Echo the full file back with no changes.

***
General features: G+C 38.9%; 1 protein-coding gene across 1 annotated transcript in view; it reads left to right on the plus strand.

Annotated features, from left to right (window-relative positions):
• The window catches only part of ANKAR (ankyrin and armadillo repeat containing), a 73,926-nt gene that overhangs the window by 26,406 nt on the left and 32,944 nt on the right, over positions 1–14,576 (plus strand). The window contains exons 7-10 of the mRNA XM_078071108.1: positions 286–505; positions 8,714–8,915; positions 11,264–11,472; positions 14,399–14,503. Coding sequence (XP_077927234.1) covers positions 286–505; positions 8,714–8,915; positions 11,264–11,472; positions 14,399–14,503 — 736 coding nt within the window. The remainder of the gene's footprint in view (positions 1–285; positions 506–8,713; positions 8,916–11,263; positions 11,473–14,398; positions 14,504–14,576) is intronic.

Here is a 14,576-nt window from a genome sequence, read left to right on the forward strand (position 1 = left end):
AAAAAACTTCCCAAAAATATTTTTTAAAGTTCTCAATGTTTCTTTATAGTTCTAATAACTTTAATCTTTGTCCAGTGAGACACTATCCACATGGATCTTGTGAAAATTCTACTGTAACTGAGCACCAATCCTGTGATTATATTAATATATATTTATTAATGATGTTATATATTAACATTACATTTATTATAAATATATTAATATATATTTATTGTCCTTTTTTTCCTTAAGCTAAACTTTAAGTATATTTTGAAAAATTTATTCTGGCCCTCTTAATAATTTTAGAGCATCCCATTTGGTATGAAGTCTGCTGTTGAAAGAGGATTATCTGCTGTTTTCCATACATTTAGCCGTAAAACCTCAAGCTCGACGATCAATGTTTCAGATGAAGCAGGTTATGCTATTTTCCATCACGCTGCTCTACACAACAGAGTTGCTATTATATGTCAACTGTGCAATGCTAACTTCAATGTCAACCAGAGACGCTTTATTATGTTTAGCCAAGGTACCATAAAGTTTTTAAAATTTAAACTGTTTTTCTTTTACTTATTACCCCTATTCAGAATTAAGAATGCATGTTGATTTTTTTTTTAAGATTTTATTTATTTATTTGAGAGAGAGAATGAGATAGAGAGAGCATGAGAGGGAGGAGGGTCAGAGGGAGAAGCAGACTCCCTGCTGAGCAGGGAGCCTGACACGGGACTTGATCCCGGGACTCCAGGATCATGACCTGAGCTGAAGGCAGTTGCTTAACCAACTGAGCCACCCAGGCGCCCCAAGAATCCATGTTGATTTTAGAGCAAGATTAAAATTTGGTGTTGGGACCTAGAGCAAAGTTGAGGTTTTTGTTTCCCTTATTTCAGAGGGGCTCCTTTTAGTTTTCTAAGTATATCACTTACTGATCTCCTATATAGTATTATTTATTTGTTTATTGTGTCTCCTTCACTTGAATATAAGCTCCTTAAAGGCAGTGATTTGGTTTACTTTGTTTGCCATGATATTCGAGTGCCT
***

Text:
General features: G+C 38.9%; 1 protein-coding gene across 1 annotated transcript in view; it reads left to right on the plus strand.

Annotated features, from left to right (window-relative positions):
• The window catches only part of ANKAR (ankyrin and armadillo repeat containing), a 73,926-nt gene that overhangs the window by 26,406 nt on the left and 32,944 nt on the right, over positions 1–14,576 (plus strand). The window contains exons 7-10 of the mRNA XM_078071108.1: positions 286–505; positions 8,714–8,915; positions 11,264–11,472; positions 14,399–14,503. Coding sequence (XP_077927234.1) covers positions 286–505; positions 8,714–8,915; positions 11,264–11,472; positions 14,399–14,503 — 736 coding nt within the window. The remainder of the gene's footprint in view (positions 1–285; positions 506–8,713; positions 8,916–11,263; positions 11,473–14,398; positions 14,504–14,576) is intronic.

Here is a 14,576-nt window from a genome sequence, read left to right on the forward strand (position 1 = left end):
AAAAAACTTCCCAAAAATATTTTTTAAAGTTCTCAATGTTTCTTTATAGTTCTAATAACTTTAATCTTTGTCCAGTGAGACACTATCCACATGGATCTTGTGAAAATTCTACTGTAACTGAGCACCAATCCTGTGATTATATTAATATATATTTATTAATGATGTTATATATTAACATTACATTTATTATAAATATATTAATATATATTTATTGTCCTTTTTTTCCTTAAGCTAAACTTTAAGTATATTTTGAAAAATTTATTCTGGCCCTCTTAATAATTTTAGAGCATCCCATTTGGTATGAAGTCTGCTGTTGAAAGAGGATTATCTGCTGTTTTCCATACATTTAGCCGTAAAACCTCAAGCTCGACGATCAATGTTTCAGATGAAGCAGGTTATGCTATTTTCCATCACGCTGCTCTACACAACAGAGTTGCTATTATATGTCAACTGTGCAATGCTAACTTCAATGTCAACCAGAGACGCTTTATTATGTTTAGCCAAGGTACCATAAAGTTTTTAAAATTTAAACTGTTTTTCTTTTACTTATTACCCCTATTCAGAATTAAGAATGCATGTTGATTTTTTTTTTAAGATTTTATTTATTTATTTGAGAGAGAGAATGAGATAGAGAGAGCATGAGAGGGAGGAGGGTCAGAGGGAGAAGCAGACTCCCTGCTGAGCAGGGAGCCTGACACGGGACTTGATCCCGGGACTCCAGGATCATGACCTGAGCTGAAGGCAGTTGCTTAACCAACTGAGCCACCCAGGCGCCCCAAGAATCCATGTTGATTTTAGAGCAAGATTAAAATTTGGTGTTGGGACCTAGAGCAAAGTTGAGGTTTTTGTTTCCCTTATTTCAGAGGGGCTCCTTTTAGTTTTCTAAGTATATCACTTACTGATCTCCTATATAGTATTATTTATTTGTTTATTGTGTCTCCTTCACTTGAATATAAGCTCCTTAAAGGCAGTGATTTGGTTTACTTTGTTTGCCATGATATTCGAGTGCCT